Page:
The underrepresentation of adult intercountry-adopted voices when it comes to intercountry adoption policy – be it on the board of the Adoption Authority, in the media, or at conferences concerning the topic – is staggering and concerning. In the US, a Bill known as the Children and Families First (CHIFF) Act, designed to ‘fast-track’ intercountry adoptions, is struggling to gain support. It is sponsored by senior Senator from Louisiana Mary Landrieu, whose own husband was trafficked from Ireland in 1949 – before a legal Adoption Act was even on the books. But that doesn’t seem to bother Ms. Landrieu one whit, as she herself played ‘white saviour’ and collected two children internationally, and touts her husband’s ‘adoption’ as something out of a “storybook.” His export from Ireland and adoption was and is illegal. She and the CHIFF committee make the odious argument that there are ‘more than enough [children] to go around,’ as if children were somehow party favours. Even more egregious, supporters of this Bill recently hosted a conference to which not ONE intercountry adopted adult was invited. When questioned about the lack of representation of those with lived experience on the topic by groups of Korean, Irish, German, Vietnamese and other internationally-adopted adults, CHIFF committee members told us the conference was geared toward the ‘legal aspects of the Bill.’ So there are no intercountry-adopted lawyers out there? Ms. Landrieu’s own husband is a well-known Louisiana attorney. But perhaps he remains ignorant of his own trafficked status, unaware that perhaps somewhere in Ireland there was or is a mother who lives devastated and grieved that her child was taken from her simply because of the social mores of the day.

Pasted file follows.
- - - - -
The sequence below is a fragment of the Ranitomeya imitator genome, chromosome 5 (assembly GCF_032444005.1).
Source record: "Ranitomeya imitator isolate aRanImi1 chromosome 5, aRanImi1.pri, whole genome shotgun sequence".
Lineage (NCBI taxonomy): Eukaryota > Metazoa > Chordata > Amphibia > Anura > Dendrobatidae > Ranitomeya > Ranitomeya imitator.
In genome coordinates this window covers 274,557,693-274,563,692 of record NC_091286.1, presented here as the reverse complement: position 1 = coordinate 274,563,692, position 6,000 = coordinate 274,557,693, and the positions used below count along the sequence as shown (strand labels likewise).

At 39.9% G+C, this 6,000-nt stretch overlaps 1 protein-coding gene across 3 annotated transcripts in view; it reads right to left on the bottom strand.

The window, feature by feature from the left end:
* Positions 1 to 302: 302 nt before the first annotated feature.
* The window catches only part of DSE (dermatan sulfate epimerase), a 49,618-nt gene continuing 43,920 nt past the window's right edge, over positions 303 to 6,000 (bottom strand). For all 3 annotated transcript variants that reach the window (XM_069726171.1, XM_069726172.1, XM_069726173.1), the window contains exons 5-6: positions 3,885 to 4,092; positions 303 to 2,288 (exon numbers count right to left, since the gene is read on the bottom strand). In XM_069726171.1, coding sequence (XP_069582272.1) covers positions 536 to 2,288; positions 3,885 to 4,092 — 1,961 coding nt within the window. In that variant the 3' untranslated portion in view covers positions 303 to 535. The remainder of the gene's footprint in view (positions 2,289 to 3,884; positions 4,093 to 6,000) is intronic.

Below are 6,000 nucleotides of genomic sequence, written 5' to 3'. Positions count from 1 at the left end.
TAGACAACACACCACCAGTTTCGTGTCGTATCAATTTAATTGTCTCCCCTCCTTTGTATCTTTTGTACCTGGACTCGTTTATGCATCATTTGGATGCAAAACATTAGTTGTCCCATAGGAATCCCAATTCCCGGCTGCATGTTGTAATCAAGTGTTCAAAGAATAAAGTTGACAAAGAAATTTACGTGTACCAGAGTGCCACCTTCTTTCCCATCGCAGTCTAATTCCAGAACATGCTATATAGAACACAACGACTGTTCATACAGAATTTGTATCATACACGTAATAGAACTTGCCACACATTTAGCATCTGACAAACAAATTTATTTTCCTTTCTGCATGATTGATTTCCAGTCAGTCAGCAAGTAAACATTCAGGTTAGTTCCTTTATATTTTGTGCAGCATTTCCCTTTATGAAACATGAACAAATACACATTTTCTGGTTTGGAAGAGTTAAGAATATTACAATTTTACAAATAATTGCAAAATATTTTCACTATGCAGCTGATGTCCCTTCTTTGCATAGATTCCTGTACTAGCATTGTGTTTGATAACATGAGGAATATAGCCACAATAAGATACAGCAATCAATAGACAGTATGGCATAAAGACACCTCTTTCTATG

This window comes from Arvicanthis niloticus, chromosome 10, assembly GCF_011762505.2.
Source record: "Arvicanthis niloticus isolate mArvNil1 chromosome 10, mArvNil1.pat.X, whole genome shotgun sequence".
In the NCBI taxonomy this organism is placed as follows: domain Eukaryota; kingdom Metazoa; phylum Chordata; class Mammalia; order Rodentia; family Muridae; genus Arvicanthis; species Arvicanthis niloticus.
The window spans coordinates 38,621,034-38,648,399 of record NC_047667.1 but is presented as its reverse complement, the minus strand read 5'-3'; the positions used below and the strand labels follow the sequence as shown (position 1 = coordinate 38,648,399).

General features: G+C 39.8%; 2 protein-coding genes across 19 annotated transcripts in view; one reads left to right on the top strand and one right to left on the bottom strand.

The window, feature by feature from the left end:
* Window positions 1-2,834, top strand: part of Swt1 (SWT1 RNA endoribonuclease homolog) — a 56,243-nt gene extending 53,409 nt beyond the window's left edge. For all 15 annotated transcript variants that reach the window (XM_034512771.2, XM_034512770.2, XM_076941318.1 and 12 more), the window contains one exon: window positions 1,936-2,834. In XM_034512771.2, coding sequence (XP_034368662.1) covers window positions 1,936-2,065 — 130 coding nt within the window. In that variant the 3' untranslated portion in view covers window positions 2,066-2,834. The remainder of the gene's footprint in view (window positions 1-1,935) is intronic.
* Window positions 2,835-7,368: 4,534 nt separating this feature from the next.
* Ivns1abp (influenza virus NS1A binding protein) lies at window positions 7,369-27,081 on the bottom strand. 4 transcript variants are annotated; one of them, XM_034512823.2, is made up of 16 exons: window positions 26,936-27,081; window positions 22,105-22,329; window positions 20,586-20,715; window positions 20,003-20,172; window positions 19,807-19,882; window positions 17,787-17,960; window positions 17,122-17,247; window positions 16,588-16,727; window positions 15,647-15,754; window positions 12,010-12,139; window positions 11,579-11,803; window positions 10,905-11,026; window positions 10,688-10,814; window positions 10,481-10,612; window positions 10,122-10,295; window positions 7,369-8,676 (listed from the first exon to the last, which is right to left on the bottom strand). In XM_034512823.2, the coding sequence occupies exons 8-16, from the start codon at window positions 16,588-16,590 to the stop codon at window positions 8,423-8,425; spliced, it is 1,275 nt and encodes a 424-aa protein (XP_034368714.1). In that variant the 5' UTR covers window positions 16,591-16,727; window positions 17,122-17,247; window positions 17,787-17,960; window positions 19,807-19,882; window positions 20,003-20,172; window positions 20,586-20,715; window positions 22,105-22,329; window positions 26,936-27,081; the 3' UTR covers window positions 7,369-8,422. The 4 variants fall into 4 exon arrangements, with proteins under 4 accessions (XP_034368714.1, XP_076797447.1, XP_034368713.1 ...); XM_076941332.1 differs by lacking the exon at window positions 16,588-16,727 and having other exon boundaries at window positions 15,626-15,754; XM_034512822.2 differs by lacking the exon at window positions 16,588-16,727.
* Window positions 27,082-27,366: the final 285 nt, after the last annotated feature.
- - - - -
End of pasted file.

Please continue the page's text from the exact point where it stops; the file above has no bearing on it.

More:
Which brings us back full-circle to the truth of Ireland’s own involvement in child trafficking from the 1940’s-1970’s. The last piece of dirty carpet remaining from Ireland’s history and culture of containment. Those of us whose identities, heritage and culture were stripped in that trafficking are now middle-aged adults: we vote, pay taxes, have children and grandchildren, have served in the US military, and yes, some of us are even attorneys. We have a voice and a story to tell. It is no mystery why the Irish State and former religious-run agencies would prefer this piece of carpet not be torn up. It will expose a half-century of fraud, corruption, illegalities and human rights violations that may well make the industrial school abuses and Magdalene Laundries pale in comparison. What is a mystery is why individuals like Ms. Boland whinge about the small number of children available to be adopted from abroad. We should be applauding those numbers and recognising that the best outcome for most children is to be raised within their natural families, within their own country and culture. Money and power should never be used as tools to subjugate women in other countries and strip them of their children. Implying that privileged white adopters can better raise a child is the worst sort of racism and classism, and does not represent choice or empowerment for women in underdeveloped nations or without resources to parent. And making it easier for that power imbalance to continue to exist is certainly not the answer.